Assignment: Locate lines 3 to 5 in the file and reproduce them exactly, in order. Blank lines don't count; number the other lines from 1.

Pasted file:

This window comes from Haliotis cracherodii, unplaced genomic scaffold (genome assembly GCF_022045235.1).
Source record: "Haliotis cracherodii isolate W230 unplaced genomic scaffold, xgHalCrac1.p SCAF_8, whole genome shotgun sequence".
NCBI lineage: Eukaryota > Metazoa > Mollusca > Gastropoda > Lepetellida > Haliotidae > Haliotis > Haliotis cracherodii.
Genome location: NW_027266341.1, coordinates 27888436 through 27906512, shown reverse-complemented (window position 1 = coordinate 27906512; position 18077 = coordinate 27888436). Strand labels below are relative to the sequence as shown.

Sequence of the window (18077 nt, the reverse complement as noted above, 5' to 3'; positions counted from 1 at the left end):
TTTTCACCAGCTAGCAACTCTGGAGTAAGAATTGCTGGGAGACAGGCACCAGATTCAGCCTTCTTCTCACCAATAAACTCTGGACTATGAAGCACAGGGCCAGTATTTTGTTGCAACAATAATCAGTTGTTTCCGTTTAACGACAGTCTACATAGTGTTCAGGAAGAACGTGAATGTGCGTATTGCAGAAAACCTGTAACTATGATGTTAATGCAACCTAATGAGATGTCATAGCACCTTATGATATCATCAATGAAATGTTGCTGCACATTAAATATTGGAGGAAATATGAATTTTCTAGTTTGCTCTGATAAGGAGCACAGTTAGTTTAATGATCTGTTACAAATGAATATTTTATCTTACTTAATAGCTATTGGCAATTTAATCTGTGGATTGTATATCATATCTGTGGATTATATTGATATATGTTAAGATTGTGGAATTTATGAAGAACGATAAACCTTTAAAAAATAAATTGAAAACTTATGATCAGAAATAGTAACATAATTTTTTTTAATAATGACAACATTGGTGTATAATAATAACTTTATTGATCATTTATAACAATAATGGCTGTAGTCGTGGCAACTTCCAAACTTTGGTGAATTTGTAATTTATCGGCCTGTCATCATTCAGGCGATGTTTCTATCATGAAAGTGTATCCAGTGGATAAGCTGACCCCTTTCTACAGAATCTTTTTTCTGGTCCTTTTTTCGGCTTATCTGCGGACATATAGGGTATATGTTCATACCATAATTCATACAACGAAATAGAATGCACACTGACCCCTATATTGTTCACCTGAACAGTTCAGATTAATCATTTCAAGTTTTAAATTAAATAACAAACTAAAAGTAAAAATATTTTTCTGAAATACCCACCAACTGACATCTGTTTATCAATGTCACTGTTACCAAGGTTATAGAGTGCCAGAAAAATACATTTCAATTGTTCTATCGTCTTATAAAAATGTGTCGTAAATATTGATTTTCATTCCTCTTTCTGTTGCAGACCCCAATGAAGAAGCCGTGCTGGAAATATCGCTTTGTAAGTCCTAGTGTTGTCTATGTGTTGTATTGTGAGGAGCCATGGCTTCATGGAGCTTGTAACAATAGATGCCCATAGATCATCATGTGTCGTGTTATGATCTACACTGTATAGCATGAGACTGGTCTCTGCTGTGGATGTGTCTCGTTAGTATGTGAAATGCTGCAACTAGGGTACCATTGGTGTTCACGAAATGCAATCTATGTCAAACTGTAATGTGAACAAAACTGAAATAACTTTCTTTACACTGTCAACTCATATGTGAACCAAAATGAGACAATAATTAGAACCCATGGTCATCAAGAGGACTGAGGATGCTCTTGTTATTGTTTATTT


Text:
NCBI lineage: Eukaryota > Metazoa > Mollusca > Gastropoda > Lepetellida > Haliotidae > Haliotis > Haliotis cracherodii.
Genome location: NW_027266341.1, coordinates 27888436 through 27906512, shown reverse-complemented (window position 1 = coordinate 27906512; position 18077 = coordinate 27888436). Strand labels below are relative to the sequence as shown.

Sequence of the window (18077 nt, the reverse complement as noted above, 5' to 3'; positions counted from 1 at the left end):